Measures to prevent sexual mucosal transmission are critically needed, particularly to prevent transmission to young women at high risk in the microepidemics in South Africa that disproportionally contribute to the continued pandemic. To that end, microbicides containing anti-retroviral (ARV) agents have been shown to prevent transmission, but with efficacy limited both by adherence and pre-existing innate immune and inflammatory conditions in the female reproductive tract (FRT). Glycerol monolaurate (GML) has been proposed as a microbicide component to enhance efficacy by blocking these transmission-facilitating innate immune response to vaginal exposure. We show here in an especially rigorous test of protection in the SIV-rhesus macaque model of HIV-1 transmission to women, that GML used daily and before vaginal challenge protects against repeat high doses of SIV by criteria that include virological and immunological assays to detect occult infection. We also provide evidence for indirect mechanisms of action in GML-mediated protection. Developing a sustained formulation for GML delivery could contribute an independent, complementary protective component to an ARV-containing microbicide.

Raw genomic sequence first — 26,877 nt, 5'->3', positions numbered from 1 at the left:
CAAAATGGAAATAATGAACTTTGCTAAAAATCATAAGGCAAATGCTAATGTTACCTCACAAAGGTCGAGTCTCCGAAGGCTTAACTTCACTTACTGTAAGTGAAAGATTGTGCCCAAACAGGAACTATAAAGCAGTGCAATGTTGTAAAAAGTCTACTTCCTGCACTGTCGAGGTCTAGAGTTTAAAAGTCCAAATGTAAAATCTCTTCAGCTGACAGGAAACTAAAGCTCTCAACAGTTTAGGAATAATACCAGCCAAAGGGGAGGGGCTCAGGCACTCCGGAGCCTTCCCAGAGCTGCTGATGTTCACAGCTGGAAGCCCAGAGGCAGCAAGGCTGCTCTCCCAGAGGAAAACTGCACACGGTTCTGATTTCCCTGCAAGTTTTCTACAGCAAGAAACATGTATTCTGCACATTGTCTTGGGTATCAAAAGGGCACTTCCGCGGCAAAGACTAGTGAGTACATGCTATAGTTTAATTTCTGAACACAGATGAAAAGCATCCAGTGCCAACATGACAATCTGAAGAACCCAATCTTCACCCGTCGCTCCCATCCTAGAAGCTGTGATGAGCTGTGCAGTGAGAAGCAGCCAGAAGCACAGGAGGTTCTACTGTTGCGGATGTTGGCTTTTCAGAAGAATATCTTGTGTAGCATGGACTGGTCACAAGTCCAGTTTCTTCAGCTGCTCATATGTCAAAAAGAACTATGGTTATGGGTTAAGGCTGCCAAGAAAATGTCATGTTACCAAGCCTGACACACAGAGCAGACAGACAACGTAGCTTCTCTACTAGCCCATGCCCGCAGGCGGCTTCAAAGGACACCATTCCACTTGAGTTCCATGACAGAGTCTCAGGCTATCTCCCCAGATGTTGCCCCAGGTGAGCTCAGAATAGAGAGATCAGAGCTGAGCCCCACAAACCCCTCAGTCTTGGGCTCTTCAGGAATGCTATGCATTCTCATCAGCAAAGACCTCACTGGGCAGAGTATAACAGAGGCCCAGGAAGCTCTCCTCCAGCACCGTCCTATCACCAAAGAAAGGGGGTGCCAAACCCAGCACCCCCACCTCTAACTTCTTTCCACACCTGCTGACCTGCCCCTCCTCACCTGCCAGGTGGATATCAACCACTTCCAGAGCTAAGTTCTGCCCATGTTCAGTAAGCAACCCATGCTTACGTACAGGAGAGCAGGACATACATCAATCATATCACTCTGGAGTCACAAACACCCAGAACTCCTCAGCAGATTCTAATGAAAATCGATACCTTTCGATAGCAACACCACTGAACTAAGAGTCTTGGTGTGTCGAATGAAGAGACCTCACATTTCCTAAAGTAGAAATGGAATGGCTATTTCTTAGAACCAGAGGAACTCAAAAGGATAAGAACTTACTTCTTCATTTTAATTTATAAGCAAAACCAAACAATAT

Conflict of interest statement

Competing Interests: PMS is co-founder of a small business, Hennepin Life Sciences, which has licensed a patent awarded to the University of Minnesota for the development of glycerol monolaurate (GML) to treat vaginal bacterial infections. PMS receives no salary or consulting support from Hennepin Life Sciences, though he does have stock in the company. PMS and MLP are co-inventors on the above GML patent awarded to the University of Minnesota. The title of this patent is: Compositions and Methods for Controlling Infections (US 8796332 B2). The authors confirm that the patent and stock do not alter adherence to all PLOS ONE policies on sharing data and materials.

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